KUALA LUMPUR, Malaysia— A search-and-rescue plane spotted suspected fragments of a missing Malaysian airliner in the first potential breakthrough in the investigation of what happened to the flight after it disappeared early Saturday morning.
The fragments were believed to be a composite inner door and a piece of the plane’s tail, Vietnam’s ministry of information and communication said on its website. The objects were located about 50 miles south-southwest of Tho Chu island.
“Never have I seen an aircraft losing control and losing all communication.”
– Mark Martin of aviation consultancy Martin Consulting
Officials released a photograph of one fragment floating in the water. Malaysia Airlines said it had received no confirmation regarding the suspected debris.
The mystery over what happened to Malaysia Airlines flight MH370, carrying 227 passengers and 12 crew members, baffled investigators and airline officials for much of the weekend. Read the rest of this entry »
For Wired Science, Betsy Mason wires: The video above was taken by a satellite, from space. It has enough resolution to watch individual cars move down the road and identify specific planes at the Beijing airport.
“What’s exciting now is being able to put the video directly on a map,” said Mapbox CEO Eric Gunderson. “They’re an awesome data source, and we have an awesome API that can digest that data.”
– Mapbox CEO Eric Gunderson
The footage is from Skybox Imaging, a company that has just started offering customers 90-second video of any point on Earth from its SkySat-1 satellite, upping the ability to monitor what’s going on down here on Earth from space.
Where’s the Best Place to Watch The Movie ‘Gravity’?
IN OUTER SPACE
The current proposed defense budget from the Obama administration would mothball the US fleets of venerable A-10 close air support (CAS) aircraft and the even more venerable U2 spyplanes (of Francis Gary Powers fame).
Miltech fans like me become attached to quirky planes like these, whose specialized missions lead to extreme designs (in the case of the A-10, basically a flying tank, and for the U2, an elegant jet-powered sailplane). Both aircraft have survived multiple attempts to kill them in the past, and both have proven their worth over and over again in surprising ways. Like the ancient B-52, that has been reborn over and over again to carry out missions it was never conceived for, these two aircraft have proven the value of a design that does one thing very well but isn’t all things to all people for all missions. Hated by the bean-counters and mega-defense contractors because they are such sturdy hedgehogs of the air, these old soldiers stand their ground in one corner of “mission space” against all comers. In this they are the opposite of what Defense Secretary Hagel says will replace the A-10, the gold-plated Swiss-Army-Knife F-35, which tries to do everything for everyone everywhere and, in doing so, does nothing extremely well.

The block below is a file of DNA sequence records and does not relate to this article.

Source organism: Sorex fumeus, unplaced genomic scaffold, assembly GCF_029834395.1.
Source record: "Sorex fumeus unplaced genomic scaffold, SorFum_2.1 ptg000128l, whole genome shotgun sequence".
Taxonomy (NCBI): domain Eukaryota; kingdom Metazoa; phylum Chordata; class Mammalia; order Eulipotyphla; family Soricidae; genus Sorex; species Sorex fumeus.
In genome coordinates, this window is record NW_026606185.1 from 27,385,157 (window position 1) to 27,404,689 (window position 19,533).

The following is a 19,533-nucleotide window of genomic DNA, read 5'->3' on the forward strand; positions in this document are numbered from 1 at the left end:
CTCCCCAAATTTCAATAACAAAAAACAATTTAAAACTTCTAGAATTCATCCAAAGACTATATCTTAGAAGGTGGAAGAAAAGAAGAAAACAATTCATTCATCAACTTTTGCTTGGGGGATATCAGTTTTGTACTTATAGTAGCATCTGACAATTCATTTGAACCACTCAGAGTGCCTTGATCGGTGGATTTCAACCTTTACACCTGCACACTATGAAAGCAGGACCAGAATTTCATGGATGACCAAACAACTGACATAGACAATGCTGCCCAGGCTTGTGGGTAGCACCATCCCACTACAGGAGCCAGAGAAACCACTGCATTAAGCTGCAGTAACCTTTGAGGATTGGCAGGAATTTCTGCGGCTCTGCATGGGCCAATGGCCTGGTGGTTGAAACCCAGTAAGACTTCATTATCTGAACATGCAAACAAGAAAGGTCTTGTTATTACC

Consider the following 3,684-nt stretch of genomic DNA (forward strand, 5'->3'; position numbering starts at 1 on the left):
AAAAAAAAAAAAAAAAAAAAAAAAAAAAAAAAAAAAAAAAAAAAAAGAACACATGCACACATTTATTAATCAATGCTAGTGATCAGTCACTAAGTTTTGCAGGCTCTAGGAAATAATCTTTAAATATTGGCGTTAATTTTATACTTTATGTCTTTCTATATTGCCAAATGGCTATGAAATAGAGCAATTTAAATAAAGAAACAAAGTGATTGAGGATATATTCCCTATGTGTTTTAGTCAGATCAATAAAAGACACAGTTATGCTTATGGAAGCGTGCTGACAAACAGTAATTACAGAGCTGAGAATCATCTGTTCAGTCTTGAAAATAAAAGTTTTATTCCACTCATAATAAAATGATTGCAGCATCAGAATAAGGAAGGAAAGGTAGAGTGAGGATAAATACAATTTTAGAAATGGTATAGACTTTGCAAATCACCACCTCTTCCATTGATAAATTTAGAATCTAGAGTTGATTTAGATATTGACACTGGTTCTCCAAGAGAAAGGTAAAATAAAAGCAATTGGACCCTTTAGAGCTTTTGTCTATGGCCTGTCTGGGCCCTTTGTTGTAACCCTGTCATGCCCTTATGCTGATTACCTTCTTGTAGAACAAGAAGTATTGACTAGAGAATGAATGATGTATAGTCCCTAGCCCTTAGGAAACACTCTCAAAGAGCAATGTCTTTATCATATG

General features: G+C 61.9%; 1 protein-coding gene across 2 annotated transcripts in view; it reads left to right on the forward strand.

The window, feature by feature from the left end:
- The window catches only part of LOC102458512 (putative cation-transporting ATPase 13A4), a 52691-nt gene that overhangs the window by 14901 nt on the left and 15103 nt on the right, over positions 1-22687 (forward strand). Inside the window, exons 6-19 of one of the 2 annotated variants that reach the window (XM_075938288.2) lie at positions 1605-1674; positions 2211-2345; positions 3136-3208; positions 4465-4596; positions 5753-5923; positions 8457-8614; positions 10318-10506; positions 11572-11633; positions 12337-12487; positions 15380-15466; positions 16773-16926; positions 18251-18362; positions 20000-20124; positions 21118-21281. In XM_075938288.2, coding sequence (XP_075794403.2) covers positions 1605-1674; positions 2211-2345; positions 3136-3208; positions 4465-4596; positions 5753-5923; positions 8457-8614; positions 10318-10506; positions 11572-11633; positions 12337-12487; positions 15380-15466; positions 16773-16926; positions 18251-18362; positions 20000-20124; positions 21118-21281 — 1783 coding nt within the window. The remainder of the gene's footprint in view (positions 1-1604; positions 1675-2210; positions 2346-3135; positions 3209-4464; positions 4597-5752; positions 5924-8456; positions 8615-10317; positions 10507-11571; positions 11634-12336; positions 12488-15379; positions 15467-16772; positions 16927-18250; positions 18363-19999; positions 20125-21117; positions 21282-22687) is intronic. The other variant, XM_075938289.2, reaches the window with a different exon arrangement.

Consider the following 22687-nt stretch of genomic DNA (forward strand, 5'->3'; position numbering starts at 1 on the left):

Both the Warthog and the Dragon Lady have very vocal fans in and out of Congress. Time will tell whether they finally fall to the dreams of the budgeteers and bloated defense contractors.
Just kidding. It’s our Vintage Space Illustration of the day. Looks like good living quarters, yeah? I wonder it has a Hi Fi…
Dreams Of Space: “2001: A Space Odyssey” Howard Johnsons Children’s Menu (1968)
…as Atlantis and Hubble slowly drifted apart in 2009
Show-Off Asteroid’s Celestial Smack-Down: Record-Breaking Meteorite Crash on Moon Sparks Brightest Lunar Explosion EverPosted: February 26, 2014
“At that moment I realized that I had seen a very rare and extraordinary event”
Video footage of the record-breaking meteorite strike on the moon, which occurred on Sept. 11, 2013 and was unveiled today (Feb. 24), shows a long flash that was almost as bright as the North Star Polaris. That means the boulder-sized meteorite’s lunar crash could have been visible to anyone on Earth who happened to be staring up at the moon at 8:07 p.m. GMT, weather permitting.
“At that moment I realized that I had seen a very rare and extraordinary event,” Jose Madiedo, a professor at the University of Huelva, said in a statement. Madiedo witnessed the collision using two moon-watching telescopes in the south of Spain that are part of the Moon Impacts Detection and Analysis System, or MIDAS observatory.
Originally posted on Variety:
“Gravity” won for sound mixing in a live-action pic while “Frozen” was honored for mixing in an animated film.
Another project with enough awards to fill several mantels, HBO’s “Behind the Candelabra,” added another statuette to its collection, taking the award for mixing in a TV movie or mini-series.
“Game of Thrones: The Rains of Castamere” won the award for hourlong skein and “Modern Family: Goodnight Gracie” won in the half-hour category. ”History of the Eagles, Part 1″ won for non-fiction TV.